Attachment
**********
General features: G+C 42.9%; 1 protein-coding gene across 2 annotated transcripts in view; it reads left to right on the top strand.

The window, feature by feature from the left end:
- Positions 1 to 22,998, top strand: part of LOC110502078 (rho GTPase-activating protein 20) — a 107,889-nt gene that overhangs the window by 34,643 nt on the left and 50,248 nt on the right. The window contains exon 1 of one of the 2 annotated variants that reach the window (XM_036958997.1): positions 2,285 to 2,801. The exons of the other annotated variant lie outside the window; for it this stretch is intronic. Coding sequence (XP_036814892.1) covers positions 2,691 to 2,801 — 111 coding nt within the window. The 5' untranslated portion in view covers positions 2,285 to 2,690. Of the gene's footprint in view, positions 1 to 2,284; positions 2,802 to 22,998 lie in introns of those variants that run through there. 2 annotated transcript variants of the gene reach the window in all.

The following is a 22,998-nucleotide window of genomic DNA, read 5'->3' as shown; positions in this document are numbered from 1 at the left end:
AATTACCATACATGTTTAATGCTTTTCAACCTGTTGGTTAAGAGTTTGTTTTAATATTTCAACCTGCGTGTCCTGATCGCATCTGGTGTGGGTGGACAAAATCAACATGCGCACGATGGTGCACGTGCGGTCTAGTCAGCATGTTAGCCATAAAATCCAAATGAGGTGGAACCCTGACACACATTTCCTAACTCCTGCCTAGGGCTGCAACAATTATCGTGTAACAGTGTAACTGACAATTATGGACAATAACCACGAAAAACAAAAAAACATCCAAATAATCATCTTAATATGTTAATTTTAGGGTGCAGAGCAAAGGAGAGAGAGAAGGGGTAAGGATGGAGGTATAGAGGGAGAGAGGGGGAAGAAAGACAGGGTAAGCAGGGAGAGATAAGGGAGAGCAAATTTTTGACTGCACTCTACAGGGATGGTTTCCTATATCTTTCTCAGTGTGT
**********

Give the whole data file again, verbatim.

General features: G+C 42.9%; 1 protein-coding gene across 2 annotated transcripts in view; it reads left to right on the top strand.

The window, feature by feature from the left end:
- Positions 1 to 22,998, top strand: part of LOC110502078 (rho GTPase-activating protein 20) — a 107,889-nt gene that overhangs the window by 34,643 nt on the left and 50,248 nt on the right. The window contains exon 1 of one of the 2 annotated variants that reach the window (XM_036958997.1): positions 2,285 to 2,801. The exons of the other annotated variant lie outside the window; for it this stretch is intronic. Coding sequence (XP_036814892.1) covers positions 2,691 to 2,801 — 111 coding nt within the window. The 5' untranslated portion in view covers positions 2,285 to 2,690. Of the gene's footprint in view, positions 1 to 2,284; positions 2,802 to 22,998 lie in introns of those variants that run through there. 2 annotated transcript variants of the gene reach the window in all.

The following is a 22,998-nucleotide window of genomic DNA, read 5'->3' as shown; positions in this document are numbered from 1 at the left end:
AATTACCATACATGTTTAATGCTTTTCAACCTGTTGGTTAAGAGTTTGTTTTAATATTTCAACCTGCGTGTCCTGATCGCATCTGGTGTGGGTGGACAAAATCAACATGCGCACGATGGTGCACGTGCGGTCTAGTCAGCATGTTAGCCATAAAATCCAAATGAGGTGGAACCCTGACACACATTTCCTAACTCCTGCCTAGGGCTGCAACAATTATCGTGTAACAGTGTAACTGACAATTATGGACAATAACCACGAAAAACAAAAAAACATCCAAATAATCATCTTAATATGTTAATTTTAGGGTGCAGAGCAAAGGAGAGAGAGAAGGGGTAAGGATGGAGGTATAGAGGGAGAGAGGGGGAAGAAAGACAGGGTAAGCAGGGAGAGATAAGGGAGAGCAAATTTTTGACTGCACTCTACAGGGATGGTTTCCTATATCTTTCTCAGTGTGT